in China has rendered them inaccessible to ordinary readers even there.
Since the author of this paper has just published an English
translation of the three Korean tea texts listed above, this may be a
good moment to write something about two of them and the differences
between the approaches to tea found in their works.
2. Comparing the Periods
The first point of comparison that has to be made is that the two
writers Yi Mok and Cho-ui lived in very different moments of the same
Joseon Era. With the passage of time and the loss of so many earlier
records, it is difficult to obtain vivid, detailed information about Yi
Mok, who was born in 1471, less than a hundred years after the
foundation of the Joseon dynasty in 1392. His early execution was
caused by the shadows cast by the brutal changes of those years, when
many still harbored a nostalgia for the previous Goryeo dynasty and the
new regime felt threatened by that. We have the long celebration of tea
that he wrote, and other writings, but we know virtually nothing about
the sources he used or his reasons for writing a text that has no
parallel, in Korea or in China.
Cho-ui was born in 1786, very
soon after the first Korean Catholic believers had been baptized in
1784. They were scholars who had learned about Catholicism from books
written in Chinese by such remarkable figures as Matteo Ricci. Those
same books had opened the eyes of a wider community of Korean scholars
to the new possibilities available through other aspects of Western
learning, such as geography, mechanics, astronomy, and the resulting
reform movement was soon to provoke political repression just as
Catholicism, by its rejection of traditional ancestral rites, provoked
The meeting with the exiled
scholar Dasan Jeong Yak-Yong 茶山 丁若鏞 (1763–1836) brought the young
Cho-ui into direct contact with a man who had been deeply marked by
both sides of that equation, scientific and religious. Dasan, together
with his older brother Augustine Jeong Yak-Jong (1760–1801), were among
the early converts to Catholicism but by the time of the first
persecutions in 1801, Dasan seems to have already distanced himself
from the new faith. His brother was martyred, and later his brother’s
son, St. Paul Jeong Hasang (1794/5–1839), followed his father into
martyrdom. Scholars still debate Dasan’s attitude toward Catholicism,
but his mastery of the new engineering technology is well documented.
He supervised the construction of Hwaseong Fortress in Suwon in the
early 1790s. Between the time when Cho-ui lived and today, Korea has
known enormous changes but some of the buildings that Cho-ui saw are
still standing, one or two temples halls still contain paintings made
by him, and the direct descendants of people he knew still boast of
their ancestors’ achievements. In some senses, he can be considered a
pioneer of modern approaches and his close relationships with
aristocratic scholars who would normally have been expected to despise
him as a Buddhist monk suggest the beginnings of a new openness within
late Joseon society.
3. The life of Yi Mok
Hanjae Yi Mok 寒齋 李穆 (1471-1498) was born in the seventh month in the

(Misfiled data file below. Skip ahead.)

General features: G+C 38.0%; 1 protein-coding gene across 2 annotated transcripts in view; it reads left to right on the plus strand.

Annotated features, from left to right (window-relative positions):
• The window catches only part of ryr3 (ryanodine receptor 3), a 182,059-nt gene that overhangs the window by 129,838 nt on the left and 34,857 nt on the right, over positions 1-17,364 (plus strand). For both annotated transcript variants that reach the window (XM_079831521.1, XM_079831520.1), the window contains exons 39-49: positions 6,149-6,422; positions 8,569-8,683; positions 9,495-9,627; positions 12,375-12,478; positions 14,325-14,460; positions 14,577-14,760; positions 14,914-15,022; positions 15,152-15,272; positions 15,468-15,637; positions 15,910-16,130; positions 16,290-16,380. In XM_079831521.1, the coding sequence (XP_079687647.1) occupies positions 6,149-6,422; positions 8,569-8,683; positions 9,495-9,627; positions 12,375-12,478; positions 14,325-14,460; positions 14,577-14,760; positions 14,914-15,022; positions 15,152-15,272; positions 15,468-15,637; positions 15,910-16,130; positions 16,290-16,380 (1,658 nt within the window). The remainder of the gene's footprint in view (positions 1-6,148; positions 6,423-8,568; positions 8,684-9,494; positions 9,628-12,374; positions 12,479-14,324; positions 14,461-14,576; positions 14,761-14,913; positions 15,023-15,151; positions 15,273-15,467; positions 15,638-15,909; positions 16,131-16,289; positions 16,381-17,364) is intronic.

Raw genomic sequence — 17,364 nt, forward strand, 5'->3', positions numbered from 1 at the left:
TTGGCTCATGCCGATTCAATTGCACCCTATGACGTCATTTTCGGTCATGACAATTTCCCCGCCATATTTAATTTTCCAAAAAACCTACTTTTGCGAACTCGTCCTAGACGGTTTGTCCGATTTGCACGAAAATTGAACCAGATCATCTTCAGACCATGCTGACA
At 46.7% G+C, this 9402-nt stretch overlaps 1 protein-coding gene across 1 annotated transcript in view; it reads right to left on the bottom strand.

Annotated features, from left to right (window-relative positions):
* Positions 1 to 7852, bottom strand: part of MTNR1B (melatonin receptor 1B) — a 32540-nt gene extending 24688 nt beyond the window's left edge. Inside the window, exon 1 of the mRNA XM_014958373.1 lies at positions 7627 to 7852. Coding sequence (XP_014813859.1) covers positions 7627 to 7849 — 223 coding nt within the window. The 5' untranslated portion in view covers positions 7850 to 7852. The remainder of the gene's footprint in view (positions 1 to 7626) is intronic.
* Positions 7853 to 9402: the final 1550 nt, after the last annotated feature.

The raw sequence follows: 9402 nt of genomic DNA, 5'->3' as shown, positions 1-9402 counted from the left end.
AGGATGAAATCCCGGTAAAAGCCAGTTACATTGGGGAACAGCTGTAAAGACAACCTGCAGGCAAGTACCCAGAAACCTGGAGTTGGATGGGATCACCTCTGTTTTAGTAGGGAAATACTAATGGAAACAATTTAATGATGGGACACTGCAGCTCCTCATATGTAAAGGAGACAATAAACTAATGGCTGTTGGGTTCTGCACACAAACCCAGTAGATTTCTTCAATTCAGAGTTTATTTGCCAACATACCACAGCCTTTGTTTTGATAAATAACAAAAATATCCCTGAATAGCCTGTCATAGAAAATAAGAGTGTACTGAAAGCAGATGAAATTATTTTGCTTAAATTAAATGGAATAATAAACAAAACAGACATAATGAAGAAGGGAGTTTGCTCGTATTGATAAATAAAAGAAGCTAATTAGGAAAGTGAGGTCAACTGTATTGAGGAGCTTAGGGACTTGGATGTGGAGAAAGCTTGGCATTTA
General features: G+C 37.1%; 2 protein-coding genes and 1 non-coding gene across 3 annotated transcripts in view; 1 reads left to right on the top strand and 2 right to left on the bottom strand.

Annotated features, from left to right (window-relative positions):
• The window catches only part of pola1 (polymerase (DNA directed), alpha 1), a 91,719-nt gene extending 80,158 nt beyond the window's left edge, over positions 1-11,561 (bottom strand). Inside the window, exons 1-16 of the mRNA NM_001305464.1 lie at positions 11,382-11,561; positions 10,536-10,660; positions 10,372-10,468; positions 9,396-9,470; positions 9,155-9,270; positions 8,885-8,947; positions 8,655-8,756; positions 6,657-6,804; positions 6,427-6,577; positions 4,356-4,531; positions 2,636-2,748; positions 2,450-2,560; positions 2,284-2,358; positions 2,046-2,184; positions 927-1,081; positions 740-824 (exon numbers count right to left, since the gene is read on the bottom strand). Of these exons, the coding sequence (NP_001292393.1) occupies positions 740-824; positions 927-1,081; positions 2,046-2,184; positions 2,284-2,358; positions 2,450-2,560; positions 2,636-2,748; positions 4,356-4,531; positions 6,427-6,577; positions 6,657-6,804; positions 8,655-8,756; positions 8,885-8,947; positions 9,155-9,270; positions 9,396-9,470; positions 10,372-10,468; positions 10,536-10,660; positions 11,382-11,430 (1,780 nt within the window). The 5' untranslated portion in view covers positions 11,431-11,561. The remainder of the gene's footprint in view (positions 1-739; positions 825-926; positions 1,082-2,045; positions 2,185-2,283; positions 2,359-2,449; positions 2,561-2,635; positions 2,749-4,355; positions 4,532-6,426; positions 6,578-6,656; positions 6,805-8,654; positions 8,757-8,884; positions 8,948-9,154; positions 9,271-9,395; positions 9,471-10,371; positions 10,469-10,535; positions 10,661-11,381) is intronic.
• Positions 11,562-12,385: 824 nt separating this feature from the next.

second year of the reign of King Seongjong 成宗 (r 1469-1495) in
Gageum-ri, in what is now Haseong-myeon, Gimpo city in Gyeonggi
Province, the second son of Yi Yun-Saeng 李閏生 (dates unknown) who had
the title of Chamui 参議, Third Minister. His clan was the Jeonju Yi
clan. In a poem to a younger brother, Mi-Ji 微之 (dates unknown), he
Our Yi clan has long been a studious one
loving books, not wealth.
Our elderly parents are already white-haired
while you and I are still active gentlemen.
The crane dreams of a pine on a cliff
and the steam from tea fills the moonlit valley.
While you tirelessly advance in quest of truth,
do not look up at the clouds on the mountain peaks.
He began schooling in his eighth year, and in his fourteenth year
became the pupil of the scholar Jeompiljae Kim Jong-Jik 佔畢齋 金宗直
(1431-1492). It seems that his teacher was a tea lover who communicated
his enthusiasm to his pupils. In 1489, he passed the First State
Examination (Chinsa-kwa 進士科) and entered the Confucian Academy
(Seonggyun’gwan 成均館). At that time, the scholar Sayun Kim Su-Son 士允 金首孫
was teaching there and, recognizing his qualities, arranged for him to
marry one of his daughters. While he was studying, the king fell sick
and his mother, the queen-mother, ordered a shaman to pray for his
recovery. As Confucians, the students disapproved strongly; they went
and drove the shaman away with clubs. The king, furious, ordered a list
of the students to be made and all but Yi Mok ran away; impressed by
his sincerity, the king is said to have praised him and sent a gift of
wine. However, Yi Mok was later sent in exile to Gongju for a time,
returning to Seoul in his 21st year.
In his 25th year he went to study
in Beijing for a short period. While he was in China he may well have
been in contact with scholars who introduced him directly to the Ming
dynasty practices of tea and to the main Chinese texts about tea, which
clearly influenced his writing. There is no indication as to when or
why he composed the ChaBu, which is unlike any other text